Italo Morales – Overnight Generation






Artist: Italo Morales
Title: Overnight Generation
Publisher: Verlag Kettler
Year: 2014

On 28 June 1914, one hundred years ago, Sarajevo was the site of Archduke Ferdinand of Austria’s assassination – sparking World War I. The cataclysmic events of World War I profoundly shaped the modern world. The aftermath of the war led to World War II, and the lines and divisions established by both wars lay the foundation for innumerable conflicts within Europe, Central Asia and Africa. Sadly, the divisions also led directly to the Bosnian War in the early 90s to mid-90s, where it all began. During this protracted conflict, the city of Sarajevo was under siege for almost 1,500 days, the longest siege in modern history. Pummelled daily by mortars and riddled with bullets, it is estimated that between 10–14,000 people lost their lives during the siege. Now a peaceful and prosperous city, it’s hard to know how the trauma of those years left their mark on the generation who’s come of age in the years since the final truce. Italo Morales’ Overnight Generation offers an elliptical look at the young citizens of Sarajevo who live in the wake of the war, grapple with a conflict half-remembered and are surrounded by adults still struggling with the tragedy of the events.

Composed of 35mm colour images, the book moves between indirect portraits, cityscapes and details. Like Paul Graham’s seminal book New Europe, details and evidence of prior conflict and tensions abound. The past haunts and encroaches on the present. The work is never heavy-handed, but the residual effects of war can be felt throughout the book. One of the first images in the book is a photograph of a young boy in a giant bubble floating over a tiny pool. Given the theme of the book, the protective shell seems an apt metaphoric start to the book. Protected from the past and sheltered from the present, he floats on the surface.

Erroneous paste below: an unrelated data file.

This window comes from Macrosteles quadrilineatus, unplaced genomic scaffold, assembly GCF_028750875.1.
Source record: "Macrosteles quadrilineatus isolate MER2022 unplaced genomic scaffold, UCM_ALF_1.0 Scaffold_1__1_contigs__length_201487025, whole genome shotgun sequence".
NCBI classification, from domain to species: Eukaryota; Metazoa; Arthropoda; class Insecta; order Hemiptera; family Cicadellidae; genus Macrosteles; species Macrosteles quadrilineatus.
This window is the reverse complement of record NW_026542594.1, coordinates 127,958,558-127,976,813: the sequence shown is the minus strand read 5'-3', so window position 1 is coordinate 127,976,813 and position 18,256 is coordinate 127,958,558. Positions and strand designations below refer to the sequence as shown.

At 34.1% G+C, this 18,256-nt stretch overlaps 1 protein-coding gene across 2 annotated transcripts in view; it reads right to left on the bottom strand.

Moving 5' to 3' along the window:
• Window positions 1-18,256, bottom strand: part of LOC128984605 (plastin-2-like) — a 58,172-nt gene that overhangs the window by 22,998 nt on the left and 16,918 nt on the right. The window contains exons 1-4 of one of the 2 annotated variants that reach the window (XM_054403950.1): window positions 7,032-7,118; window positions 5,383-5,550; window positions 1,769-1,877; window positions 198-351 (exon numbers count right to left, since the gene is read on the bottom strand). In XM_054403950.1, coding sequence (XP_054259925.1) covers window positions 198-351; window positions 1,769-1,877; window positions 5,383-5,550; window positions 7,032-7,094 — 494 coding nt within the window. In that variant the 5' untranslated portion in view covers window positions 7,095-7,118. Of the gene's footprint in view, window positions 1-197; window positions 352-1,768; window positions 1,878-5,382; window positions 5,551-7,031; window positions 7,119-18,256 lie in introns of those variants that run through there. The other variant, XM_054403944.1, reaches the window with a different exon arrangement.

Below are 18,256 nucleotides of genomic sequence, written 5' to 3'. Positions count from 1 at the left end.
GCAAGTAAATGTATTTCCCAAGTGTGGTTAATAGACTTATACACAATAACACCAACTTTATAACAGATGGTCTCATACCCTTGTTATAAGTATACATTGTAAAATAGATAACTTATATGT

Moving through the book, there is a palpable tension in the air. In one early image, a woman suspiciously looks out of a second floor window – the building she inhabits pockmarked with bullet holes. One pairing shows newspapers casually used for seat covers along with an image of a Bosnian flag tacked to a dingy wall. In that first image, the newspaper, no longer a reference for timely news, seems more useful as a seat cover. In the other, the flag sags, half-unfurled, behind a dirty couch – a half-hearted expression of national pride. In another image, an asphalt walkway buckles from the shifting ground, suggesting something more ominous and unspoken below the surface. The book also makes use of several acetate pages spread throughout. Containing photographs just like the rest of the pages, the images hover above and overlap with the images on the facing pages, obscuring and building an opaque layer over the images. While this makes viewing the individual images hard, they offer a visual break in the book’s sequence. The book ends with a coda of sorts. After the acknowledgements, there are a series of portraits printed on lighter matte paper – a visual recognition of the friends and people important to the photographer and book.

The effects of war are simultaneously ineffable and deep. For a country struggling to move on from a sustained conflict, dealing with the past can be a difficult thing outsiders can’t really know or describe. The generation of young adults who came of age in the aftermath of the Bosnian conflict and siege of Sarajevo may not remember the conflict, or have even been alive, but it’s a reality they live with everyday. From the bullets lodged in the walls of their apartment complexes to the ashen faces of their older relatives, they see the scars all around. Too removed to feel it directly, but too close for it to be forgotten, they are caught in a precarious place. It’s up to them to pick up the pieces and carry on.